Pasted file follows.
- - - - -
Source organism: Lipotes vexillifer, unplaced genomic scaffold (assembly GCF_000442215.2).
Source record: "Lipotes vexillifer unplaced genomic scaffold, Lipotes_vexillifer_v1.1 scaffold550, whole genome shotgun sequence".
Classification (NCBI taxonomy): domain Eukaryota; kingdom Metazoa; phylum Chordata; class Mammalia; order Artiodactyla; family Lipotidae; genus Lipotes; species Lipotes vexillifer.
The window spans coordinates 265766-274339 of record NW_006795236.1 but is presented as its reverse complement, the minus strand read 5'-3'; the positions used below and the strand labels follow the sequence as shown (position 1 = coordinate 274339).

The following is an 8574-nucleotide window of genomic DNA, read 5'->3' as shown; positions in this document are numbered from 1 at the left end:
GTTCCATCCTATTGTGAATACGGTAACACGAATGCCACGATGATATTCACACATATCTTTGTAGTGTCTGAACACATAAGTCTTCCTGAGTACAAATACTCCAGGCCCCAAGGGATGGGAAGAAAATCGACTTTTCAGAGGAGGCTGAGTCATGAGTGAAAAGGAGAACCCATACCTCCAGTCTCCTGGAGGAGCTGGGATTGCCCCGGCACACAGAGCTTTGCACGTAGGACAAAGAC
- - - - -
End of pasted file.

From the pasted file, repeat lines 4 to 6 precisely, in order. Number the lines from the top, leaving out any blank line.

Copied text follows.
The window spans coordinates 265766-274339 of record NW_006795236.1 but is presented as its reverse complement, the minus strand read 5'-3'; the positions used below and the strand labels follow the sequence as shown (position 1 = coordinate 274339).

The following is an 8574-nucleotide window of genomic DNA, read 5'->3' as shown; positions in this document are numbered from 1 at the left end:
GTTCCATCCTATTGTGAATACGGTAACACGAATGCCACGATGATATTCACACATATCTTTGTAGTGTCTGAACACATAAGTCTTCCTGAGTACAAATACTCCAGGCCCCAAGGGATGGGAAGAAAATCGACTTTTCAGAGGAGGCTGAGTCATGAGTGAAAAGGAGAACCCATACCTCCAGTCTCCTGGAGGAGCTGGGATTGCCCCGGCACACAGAGCTTTGCACGTAGGACAAAGAC